Population studies programs train students to understand the state of the
world and all six billion people in it. These programs are generally offered
at the graduate level.
Population studies is usually a specialty reserved for graduate or doctoral
programs, says Amy Tsui of the Carolina Population Center at the University
of North Carolina at Chapel Hill. In fact, Tsui is not aware of a single undergraduate
program specializing in population studies. Her program accepts only those
working toward a doctoral degree.
Your best bet is a four-year bachelor's degree in sociology, geography,
anthropology or economics.
Your undergraduate major will depend on your interests. For example, if
you're interested in how people are affected by the economy, major in economics.
If you're more interested in relationships between different groups in a population,
take sociology or anthropology.
Professor Richard Anderson says his school's geography program offers courses
in introductory population geography and the nature of urban population.
"Students will be expected to use and develop their skills at handling
statistical data. The skills required are not complex, equivalent to the use
of MS Excel or a similar spreadsheet software," he says.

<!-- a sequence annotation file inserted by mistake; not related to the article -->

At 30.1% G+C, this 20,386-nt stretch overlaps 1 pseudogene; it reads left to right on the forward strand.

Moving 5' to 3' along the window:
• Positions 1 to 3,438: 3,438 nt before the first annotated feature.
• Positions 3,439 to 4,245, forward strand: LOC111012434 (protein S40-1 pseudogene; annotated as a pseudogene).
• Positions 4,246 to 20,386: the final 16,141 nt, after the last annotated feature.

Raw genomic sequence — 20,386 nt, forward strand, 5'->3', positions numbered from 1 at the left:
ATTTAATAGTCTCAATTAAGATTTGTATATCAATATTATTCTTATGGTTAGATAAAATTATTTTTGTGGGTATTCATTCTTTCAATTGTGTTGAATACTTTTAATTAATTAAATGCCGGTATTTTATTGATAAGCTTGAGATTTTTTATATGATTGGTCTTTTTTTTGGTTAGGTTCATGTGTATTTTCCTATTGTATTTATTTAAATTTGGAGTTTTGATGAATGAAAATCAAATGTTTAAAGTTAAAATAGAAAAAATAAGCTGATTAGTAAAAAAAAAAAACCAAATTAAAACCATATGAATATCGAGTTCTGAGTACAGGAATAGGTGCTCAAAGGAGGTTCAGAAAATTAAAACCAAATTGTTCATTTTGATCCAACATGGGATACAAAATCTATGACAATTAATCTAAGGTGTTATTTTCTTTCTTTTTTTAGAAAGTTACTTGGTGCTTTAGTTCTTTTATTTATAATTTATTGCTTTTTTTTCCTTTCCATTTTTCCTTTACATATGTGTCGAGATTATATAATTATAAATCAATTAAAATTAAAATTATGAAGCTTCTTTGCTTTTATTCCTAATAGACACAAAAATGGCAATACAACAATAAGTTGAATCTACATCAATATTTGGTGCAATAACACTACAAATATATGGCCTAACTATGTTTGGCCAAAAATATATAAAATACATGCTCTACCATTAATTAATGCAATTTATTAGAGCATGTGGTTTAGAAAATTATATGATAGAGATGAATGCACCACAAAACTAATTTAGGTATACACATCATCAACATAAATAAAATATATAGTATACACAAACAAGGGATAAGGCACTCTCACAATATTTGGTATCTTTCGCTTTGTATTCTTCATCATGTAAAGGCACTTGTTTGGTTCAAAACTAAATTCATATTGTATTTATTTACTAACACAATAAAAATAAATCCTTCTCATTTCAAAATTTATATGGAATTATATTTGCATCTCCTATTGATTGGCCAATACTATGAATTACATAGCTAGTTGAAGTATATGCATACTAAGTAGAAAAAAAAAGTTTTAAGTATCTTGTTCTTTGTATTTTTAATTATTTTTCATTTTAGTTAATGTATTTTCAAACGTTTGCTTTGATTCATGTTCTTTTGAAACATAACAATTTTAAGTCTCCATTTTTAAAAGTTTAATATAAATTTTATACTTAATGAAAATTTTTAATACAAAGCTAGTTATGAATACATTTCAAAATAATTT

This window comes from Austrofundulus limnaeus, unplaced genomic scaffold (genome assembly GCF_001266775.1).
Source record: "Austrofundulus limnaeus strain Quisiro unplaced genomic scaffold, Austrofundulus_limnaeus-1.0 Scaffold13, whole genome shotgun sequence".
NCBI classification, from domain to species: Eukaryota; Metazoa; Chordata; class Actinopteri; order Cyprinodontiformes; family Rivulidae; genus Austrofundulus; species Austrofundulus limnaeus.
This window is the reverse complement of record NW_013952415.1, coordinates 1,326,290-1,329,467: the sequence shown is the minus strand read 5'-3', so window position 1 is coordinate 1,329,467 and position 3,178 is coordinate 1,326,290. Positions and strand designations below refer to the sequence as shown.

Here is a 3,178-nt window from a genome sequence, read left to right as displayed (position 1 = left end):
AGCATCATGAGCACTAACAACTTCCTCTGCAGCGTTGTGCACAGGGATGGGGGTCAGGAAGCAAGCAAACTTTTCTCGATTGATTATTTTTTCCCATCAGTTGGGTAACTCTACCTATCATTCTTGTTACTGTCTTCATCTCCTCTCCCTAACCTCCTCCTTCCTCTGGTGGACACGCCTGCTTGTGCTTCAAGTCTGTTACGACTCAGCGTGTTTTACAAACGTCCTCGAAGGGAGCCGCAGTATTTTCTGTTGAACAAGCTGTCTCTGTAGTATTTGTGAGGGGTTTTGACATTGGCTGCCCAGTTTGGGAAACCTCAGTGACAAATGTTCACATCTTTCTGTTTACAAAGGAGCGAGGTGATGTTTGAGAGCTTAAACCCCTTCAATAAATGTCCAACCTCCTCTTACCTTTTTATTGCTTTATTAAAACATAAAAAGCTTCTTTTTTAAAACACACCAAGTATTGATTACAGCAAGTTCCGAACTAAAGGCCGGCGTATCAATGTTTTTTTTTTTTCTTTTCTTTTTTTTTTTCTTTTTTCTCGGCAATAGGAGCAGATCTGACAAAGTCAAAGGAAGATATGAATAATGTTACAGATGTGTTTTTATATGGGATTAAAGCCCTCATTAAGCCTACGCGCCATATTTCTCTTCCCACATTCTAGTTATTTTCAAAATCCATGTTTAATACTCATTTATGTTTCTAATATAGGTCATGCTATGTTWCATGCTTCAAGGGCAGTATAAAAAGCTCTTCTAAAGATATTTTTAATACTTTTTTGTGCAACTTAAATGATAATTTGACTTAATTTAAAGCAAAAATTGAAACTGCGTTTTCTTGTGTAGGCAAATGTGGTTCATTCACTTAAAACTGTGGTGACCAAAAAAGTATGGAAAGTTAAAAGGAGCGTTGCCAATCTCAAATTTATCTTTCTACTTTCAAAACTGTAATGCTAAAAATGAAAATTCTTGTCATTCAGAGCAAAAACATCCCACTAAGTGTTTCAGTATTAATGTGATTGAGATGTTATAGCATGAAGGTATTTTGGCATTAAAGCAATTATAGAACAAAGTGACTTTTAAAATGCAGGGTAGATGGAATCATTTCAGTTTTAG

Demographic work is largely qualitative research that uses spreadsheets
to tabulate and draw conclusions. High school students should fine-tune
their computer skills and know how to use software programs, especially
spreadsheet programs. Math skills are also important.
To get into this type of program, Anderson says students should show competence
in social sciences at the high school level. In addition, he recommends computer
Tsui says when applying to graduate programs in population studies, students
must have good grades, letters of reference and sometimes, practical experience
in that field. She also says her program likes students who are passionate
and curious about population studies.
Most population studies classes traditionally focus on the causes and
consequences of fertility, mortality and migration, says Tsui. Other courses
include techniques of demographic analysis, economics of population and
Anderson says textbooks are expensive, especially for introductory courses.
Occupational Outlook Handbook
For more information related to this field of study, see: Life, Physical, and Social
Demography and Population Studies
Lots of resources here